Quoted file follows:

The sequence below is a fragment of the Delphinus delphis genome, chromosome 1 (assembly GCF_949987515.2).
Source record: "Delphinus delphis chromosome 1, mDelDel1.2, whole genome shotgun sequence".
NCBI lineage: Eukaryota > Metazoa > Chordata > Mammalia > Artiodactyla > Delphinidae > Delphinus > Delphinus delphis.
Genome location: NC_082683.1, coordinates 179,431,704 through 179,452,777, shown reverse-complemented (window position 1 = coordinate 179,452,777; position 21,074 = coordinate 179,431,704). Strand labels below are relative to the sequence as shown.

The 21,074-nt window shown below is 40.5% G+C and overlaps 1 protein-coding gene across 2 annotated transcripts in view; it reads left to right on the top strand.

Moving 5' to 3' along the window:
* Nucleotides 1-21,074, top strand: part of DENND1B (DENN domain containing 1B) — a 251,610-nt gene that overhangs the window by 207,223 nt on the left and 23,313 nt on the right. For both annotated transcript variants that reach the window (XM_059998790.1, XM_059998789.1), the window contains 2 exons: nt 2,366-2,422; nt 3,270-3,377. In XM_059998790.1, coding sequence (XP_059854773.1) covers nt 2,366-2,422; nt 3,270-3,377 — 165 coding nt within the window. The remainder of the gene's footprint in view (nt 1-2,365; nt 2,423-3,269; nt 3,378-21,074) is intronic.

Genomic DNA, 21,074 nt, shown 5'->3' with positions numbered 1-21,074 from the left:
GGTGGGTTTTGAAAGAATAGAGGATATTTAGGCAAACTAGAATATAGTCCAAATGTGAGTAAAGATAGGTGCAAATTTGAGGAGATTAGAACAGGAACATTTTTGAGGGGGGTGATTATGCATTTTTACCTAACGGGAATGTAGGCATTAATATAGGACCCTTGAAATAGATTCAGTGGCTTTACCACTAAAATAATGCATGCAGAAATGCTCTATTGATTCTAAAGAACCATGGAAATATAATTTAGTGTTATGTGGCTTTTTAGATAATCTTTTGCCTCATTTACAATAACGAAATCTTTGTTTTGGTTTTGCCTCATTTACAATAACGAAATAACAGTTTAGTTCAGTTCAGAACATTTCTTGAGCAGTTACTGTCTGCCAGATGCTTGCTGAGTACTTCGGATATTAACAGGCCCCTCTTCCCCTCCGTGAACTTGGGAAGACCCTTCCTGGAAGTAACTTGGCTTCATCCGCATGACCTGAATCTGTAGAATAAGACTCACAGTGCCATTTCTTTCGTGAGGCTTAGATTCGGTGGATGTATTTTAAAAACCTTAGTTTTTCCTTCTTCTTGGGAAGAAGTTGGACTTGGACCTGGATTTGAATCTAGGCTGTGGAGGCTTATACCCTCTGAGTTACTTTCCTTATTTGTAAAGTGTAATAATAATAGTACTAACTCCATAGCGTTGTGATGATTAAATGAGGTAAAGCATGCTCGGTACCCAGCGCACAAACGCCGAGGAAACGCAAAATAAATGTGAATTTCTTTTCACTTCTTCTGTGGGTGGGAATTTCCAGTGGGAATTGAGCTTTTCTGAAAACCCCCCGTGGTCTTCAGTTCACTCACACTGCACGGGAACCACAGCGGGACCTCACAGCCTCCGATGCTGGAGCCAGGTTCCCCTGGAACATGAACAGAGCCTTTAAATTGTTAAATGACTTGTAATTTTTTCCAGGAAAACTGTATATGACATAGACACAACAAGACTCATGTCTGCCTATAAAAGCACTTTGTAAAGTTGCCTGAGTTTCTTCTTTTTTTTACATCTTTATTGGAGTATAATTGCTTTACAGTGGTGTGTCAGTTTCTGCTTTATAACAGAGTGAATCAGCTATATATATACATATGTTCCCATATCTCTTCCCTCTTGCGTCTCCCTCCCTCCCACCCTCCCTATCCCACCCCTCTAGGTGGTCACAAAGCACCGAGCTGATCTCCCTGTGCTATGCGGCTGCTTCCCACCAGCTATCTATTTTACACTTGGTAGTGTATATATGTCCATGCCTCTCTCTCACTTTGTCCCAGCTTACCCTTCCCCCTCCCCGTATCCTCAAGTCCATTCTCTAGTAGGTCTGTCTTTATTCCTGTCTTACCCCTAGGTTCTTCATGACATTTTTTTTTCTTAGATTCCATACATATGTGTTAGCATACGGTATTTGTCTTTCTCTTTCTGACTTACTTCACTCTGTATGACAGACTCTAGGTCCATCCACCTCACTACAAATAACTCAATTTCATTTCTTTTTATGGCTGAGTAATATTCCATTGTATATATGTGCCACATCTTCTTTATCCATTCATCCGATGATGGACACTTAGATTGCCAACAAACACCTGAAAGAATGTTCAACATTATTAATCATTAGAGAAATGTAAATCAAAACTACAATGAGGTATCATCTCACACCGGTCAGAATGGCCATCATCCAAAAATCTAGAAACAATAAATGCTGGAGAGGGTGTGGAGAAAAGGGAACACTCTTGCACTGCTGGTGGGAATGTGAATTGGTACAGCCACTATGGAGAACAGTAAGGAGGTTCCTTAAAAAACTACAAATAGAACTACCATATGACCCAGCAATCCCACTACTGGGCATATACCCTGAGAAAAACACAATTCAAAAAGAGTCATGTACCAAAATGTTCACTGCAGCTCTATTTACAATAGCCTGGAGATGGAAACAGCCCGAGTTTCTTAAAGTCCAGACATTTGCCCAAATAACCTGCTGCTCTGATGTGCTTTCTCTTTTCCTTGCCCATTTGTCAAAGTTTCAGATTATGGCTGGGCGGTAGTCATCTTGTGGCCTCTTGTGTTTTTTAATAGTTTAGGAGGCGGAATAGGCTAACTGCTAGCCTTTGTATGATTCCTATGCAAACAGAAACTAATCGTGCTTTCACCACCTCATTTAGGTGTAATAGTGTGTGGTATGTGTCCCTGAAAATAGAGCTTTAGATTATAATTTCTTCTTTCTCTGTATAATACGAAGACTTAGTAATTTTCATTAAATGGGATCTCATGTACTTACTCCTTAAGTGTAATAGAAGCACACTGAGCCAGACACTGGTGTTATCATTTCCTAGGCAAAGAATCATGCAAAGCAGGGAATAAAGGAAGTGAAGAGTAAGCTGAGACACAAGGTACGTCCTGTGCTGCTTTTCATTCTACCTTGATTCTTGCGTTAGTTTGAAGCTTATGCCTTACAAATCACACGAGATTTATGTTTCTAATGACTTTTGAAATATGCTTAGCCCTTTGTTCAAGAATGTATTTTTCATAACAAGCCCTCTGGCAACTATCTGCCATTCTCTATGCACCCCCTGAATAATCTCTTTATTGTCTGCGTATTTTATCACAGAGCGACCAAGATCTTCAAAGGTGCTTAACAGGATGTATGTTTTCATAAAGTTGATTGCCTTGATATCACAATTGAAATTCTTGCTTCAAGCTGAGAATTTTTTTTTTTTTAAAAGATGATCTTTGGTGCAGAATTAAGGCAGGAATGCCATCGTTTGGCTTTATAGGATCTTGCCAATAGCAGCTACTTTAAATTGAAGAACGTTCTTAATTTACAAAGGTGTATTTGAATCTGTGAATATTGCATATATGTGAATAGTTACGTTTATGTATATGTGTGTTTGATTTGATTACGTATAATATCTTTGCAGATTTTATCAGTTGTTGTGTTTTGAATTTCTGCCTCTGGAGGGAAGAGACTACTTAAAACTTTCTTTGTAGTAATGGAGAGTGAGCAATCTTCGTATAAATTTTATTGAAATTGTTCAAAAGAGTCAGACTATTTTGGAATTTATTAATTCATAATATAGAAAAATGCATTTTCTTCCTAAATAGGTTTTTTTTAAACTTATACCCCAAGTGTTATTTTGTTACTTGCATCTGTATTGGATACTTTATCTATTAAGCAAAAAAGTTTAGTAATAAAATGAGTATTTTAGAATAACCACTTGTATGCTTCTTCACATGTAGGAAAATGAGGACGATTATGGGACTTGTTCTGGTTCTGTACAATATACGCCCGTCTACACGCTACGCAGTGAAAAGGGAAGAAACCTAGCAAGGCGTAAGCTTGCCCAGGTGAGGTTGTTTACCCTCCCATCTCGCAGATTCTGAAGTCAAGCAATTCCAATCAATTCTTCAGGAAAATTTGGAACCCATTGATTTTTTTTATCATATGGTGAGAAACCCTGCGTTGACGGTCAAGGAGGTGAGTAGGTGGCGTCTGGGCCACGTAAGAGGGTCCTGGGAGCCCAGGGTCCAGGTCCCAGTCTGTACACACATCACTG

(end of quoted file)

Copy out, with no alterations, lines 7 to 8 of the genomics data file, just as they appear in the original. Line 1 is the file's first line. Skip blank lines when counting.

* Nucleotides 1-21,074, top strand: part of DENND1B (DENN domain containing 1B) — a 251,610-nt gene that overhangs the window by 207,223 nt on the left and 23,313 nt on the right. For both annotated transcript variants that reach the window (XM_059998790.1, XM_059998789.1), the window contains 2 exons: nt 2,366-2,422; nt 3,270-3,377. In XM_059998790.1, coding sequence (XP_059854773.1) covers nt 2,366-2,422; nt 3,270-3,377 — 165 coding nt within the window. The remainder of the gene's footprint in view (nt 1-2,365; nt 2,423-3,269; nt 3,378-21,074) is intronic.

Genomic DNA, 21,074 nt, shown 5'->3' with positions numbered 1-21,074 from the left: